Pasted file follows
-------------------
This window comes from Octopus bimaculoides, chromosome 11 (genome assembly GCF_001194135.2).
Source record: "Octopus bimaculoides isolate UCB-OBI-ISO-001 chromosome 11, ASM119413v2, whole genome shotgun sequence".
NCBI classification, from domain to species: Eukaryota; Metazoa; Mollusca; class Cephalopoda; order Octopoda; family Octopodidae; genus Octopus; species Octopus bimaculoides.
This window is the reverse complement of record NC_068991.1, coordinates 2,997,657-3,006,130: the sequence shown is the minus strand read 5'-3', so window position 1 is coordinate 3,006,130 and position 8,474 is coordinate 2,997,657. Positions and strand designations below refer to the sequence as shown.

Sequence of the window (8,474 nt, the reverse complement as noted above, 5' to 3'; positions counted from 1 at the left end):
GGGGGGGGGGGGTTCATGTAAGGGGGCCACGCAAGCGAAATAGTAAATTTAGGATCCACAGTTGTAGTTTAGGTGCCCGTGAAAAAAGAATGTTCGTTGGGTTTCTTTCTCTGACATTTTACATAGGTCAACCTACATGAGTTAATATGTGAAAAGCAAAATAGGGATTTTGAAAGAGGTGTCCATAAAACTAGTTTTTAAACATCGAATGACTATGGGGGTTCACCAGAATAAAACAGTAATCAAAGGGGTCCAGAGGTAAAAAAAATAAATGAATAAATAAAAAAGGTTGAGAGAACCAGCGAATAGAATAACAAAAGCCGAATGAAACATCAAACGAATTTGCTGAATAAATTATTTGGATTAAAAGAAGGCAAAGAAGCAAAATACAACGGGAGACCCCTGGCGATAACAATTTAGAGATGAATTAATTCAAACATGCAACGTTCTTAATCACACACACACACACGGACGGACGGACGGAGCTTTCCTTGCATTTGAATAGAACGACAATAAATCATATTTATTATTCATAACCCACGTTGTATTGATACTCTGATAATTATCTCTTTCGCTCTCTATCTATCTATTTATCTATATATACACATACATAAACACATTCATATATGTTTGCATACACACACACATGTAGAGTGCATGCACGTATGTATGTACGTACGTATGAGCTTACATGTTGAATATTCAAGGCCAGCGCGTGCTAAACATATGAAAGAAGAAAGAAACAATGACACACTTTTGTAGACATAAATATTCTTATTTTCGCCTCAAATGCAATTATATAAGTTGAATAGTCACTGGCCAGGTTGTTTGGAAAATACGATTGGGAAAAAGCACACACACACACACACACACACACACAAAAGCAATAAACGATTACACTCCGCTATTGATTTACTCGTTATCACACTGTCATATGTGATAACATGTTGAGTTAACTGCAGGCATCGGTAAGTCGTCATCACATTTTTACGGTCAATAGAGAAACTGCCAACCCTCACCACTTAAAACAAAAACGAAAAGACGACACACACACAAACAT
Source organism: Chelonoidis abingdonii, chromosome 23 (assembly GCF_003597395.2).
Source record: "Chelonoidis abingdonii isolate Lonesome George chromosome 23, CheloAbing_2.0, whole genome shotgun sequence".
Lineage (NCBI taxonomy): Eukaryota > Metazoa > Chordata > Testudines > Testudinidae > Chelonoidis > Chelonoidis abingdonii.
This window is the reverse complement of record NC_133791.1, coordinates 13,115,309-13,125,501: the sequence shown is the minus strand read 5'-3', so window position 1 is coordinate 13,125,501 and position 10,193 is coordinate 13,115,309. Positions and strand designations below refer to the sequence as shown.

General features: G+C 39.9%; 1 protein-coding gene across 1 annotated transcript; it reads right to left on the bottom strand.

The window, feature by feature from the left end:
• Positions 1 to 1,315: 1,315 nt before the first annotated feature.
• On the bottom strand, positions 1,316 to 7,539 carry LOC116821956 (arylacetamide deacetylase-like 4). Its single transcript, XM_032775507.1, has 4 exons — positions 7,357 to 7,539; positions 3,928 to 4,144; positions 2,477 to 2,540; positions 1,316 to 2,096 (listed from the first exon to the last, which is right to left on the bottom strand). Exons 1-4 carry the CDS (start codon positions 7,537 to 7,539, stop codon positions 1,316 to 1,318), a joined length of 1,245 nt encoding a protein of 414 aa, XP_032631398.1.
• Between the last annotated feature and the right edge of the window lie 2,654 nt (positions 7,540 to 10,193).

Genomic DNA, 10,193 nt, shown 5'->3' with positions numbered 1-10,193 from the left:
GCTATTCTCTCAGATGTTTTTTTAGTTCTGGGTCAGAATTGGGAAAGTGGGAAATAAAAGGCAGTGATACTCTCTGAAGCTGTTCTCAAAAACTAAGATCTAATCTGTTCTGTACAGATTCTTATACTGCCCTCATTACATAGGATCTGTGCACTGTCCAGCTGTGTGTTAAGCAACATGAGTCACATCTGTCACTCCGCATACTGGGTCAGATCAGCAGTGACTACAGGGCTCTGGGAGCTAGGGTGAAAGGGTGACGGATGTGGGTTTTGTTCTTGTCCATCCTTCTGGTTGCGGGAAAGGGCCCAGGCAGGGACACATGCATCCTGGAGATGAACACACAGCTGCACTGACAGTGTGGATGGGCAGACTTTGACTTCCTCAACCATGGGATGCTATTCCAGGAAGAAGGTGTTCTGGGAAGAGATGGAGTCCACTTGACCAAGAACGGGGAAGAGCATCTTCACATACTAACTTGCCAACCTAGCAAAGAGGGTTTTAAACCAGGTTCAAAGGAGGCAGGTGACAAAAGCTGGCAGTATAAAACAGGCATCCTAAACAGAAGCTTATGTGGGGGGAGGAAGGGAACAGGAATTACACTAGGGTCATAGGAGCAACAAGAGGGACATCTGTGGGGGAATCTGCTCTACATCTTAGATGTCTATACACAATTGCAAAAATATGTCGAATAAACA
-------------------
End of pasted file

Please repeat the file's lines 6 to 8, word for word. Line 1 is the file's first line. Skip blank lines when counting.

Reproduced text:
GGGGGGGGGGGGTTCATGTAAGGGGGCCACGCAAGCGAAATAGTAAATTTAGGATCCACAGTTGTAGTTTAGGTGCCCGTGAAAAAAGAATGTTCGTTGGGTTTCTTTCTCTGACATTTTACATAGGTCAACCTACATGAGTTAATATGTGAAAAGCAAAATAGGGATTTTGAAAGAGGTGTCCATAAAACTAGTTTTTAAACATCGAATGACTATGGGGGTTCACCAGAATAAAACAGTAATCAAAGGGGTCCAGAGGTAAAAAAAATAAATGAATAAATAAAAAAGGTTGAGAGAACCAGCGAATAGAATAACAAAAGCCGAATGAAACATCAAACGAATTTGCTGAATAAATTATTTGGATTAAAAGAAGGCAAAGAAGCAAAATACAACGGGAGACCCCTGGCGATAACAATTTAGAGATGAATTAATTCAAACATGCAACGTTCTTAATCACACACACACACACGGACGGACGGACGGAGCTTTCCTTGCATTTGAATAGAACGACAATAAATCATATTTATTATTCATAACCCACGTTGTATTGATACTCTGATAATTATCTCTTTCGCTCTCTATCTATCTATTTATCTATATATACACATACATAAACACATTCATATATGTTTGCATACACACACACATGTAGAGTGCATGCACGTATGTATGTACGTACGTATGAGCTTACATGTTGAATATTCAAGGCCAGCGCGTGCTAAACATATGAAAGAAGAAAGAAACAATGACACACTTTTGTAGACATAAATATTCTTATTTTCGCCTCAAATGCAATTATATAAGTTGAATAGTCACTGGCCAGGTTGTTTGGAAAATACGATTGGGAAAAAGCACACACACACACACACACACACACACAAAAGCAATAAACGATTACACTCCGCTATTGATTTACTCGTTATCACACTGTCATATGTGATAACATGTTGAGTTAACTGCAGGCATCGGTAAGTCGTCATCACATTTTTACGGTCAATAGAGAAACTGCCAACCCTCACCACTTAAAACAAAAACGAAAAGACGACACACACACAAACAT
Source organism: Chelonoidis abingdonii, chromosome 23 (assembly GCF_003597395.2).
Source record: "Chelonoidis abingdonii isolate Lonesome George chromosome 23, CheloAbing_2.0, whole genome shotgun sequence".